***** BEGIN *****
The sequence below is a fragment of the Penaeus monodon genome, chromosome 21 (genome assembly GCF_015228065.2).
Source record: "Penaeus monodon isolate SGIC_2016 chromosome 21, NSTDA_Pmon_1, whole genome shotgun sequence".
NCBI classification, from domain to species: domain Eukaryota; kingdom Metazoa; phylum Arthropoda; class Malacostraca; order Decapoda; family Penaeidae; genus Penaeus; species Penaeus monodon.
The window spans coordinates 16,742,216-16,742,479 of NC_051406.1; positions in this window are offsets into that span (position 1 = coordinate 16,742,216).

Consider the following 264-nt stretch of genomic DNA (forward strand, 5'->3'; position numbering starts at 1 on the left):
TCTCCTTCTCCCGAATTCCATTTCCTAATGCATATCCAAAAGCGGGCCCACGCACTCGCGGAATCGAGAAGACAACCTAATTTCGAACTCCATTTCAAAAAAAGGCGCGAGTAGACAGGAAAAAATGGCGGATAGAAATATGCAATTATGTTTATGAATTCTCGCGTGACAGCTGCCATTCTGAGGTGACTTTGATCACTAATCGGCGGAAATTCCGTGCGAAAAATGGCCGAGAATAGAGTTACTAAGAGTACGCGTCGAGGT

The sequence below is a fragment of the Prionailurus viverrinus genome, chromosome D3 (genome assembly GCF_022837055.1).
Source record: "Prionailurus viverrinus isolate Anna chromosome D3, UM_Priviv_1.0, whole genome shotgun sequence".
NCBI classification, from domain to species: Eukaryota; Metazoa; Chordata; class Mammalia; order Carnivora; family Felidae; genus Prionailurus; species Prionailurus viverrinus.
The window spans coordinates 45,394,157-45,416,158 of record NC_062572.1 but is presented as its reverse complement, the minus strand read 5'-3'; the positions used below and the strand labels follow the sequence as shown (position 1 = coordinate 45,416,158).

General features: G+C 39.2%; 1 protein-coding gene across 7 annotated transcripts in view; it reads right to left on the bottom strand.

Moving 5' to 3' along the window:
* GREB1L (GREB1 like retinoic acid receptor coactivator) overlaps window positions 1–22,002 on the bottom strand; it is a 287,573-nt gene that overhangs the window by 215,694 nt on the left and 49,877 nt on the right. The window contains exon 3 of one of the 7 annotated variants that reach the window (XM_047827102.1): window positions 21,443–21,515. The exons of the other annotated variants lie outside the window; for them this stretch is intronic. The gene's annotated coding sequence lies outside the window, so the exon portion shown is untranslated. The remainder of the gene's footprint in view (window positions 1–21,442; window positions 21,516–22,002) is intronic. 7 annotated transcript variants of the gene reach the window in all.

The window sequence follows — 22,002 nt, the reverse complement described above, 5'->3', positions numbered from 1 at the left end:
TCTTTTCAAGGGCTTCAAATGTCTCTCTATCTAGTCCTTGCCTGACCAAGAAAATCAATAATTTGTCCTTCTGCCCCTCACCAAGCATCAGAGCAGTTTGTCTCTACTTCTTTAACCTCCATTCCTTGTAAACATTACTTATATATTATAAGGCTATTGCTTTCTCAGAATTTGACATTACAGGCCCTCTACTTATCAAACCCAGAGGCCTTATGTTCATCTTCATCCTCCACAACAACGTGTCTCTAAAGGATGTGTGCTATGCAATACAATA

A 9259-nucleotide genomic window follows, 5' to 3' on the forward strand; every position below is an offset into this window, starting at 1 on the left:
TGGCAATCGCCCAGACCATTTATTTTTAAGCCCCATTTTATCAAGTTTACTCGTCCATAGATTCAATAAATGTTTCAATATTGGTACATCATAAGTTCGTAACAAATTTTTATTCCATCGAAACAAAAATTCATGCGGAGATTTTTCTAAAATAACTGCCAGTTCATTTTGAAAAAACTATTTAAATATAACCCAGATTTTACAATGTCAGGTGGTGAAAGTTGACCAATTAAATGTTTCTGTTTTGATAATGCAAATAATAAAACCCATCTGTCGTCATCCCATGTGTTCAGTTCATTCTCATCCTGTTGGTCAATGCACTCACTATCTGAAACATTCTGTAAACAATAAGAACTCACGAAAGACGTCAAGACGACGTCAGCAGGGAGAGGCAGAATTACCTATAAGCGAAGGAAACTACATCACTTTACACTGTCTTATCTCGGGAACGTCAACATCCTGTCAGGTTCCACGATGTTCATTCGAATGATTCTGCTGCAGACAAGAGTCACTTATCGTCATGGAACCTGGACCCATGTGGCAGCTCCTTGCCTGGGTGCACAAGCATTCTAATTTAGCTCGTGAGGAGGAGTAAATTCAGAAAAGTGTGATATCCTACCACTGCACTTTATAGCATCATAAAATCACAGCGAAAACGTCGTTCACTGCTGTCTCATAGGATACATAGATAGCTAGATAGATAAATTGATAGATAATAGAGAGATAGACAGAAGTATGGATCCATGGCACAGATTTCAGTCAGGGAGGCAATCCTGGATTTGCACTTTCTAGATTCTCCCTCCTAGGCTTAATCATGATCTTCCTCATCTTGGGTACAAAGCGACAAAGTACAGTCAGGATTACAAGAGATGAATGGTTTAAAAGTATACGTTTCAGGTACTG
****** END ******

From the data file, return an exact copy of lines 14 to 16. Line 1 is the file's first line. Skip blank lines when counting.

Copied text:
The window sequence follows — 22,002 nt, the reverse complement described above, 5'->3', positions numbered from 1 at the left end:
TCTTTTCAAGGGCTTCAAATGTCTCTCTATCTAGTCCTTGCCTGACCAAGAAAATCAATAATTTGTCCTTCTGCCCCTCACCAAGCATCAGAGCAGTTTGTCTCTACTTCTTTAACCTCCATTCCTTGTAAACATTACTTATATATTATAAGGCTATTGCTTTCTCAGAATTTGACATTACAGGCCCTCTACTTATCAAACCCAGAGGCCTTATGTTCATCTTCATCCTCCACAACAACGTGTCTCTAAAGGATGTGTGCTATGCAATACAATA

A 9259-nucleotide genomic window follows, 5' to 3' on the forward strand; every position below is an offset into this window, starting at 1 on the left: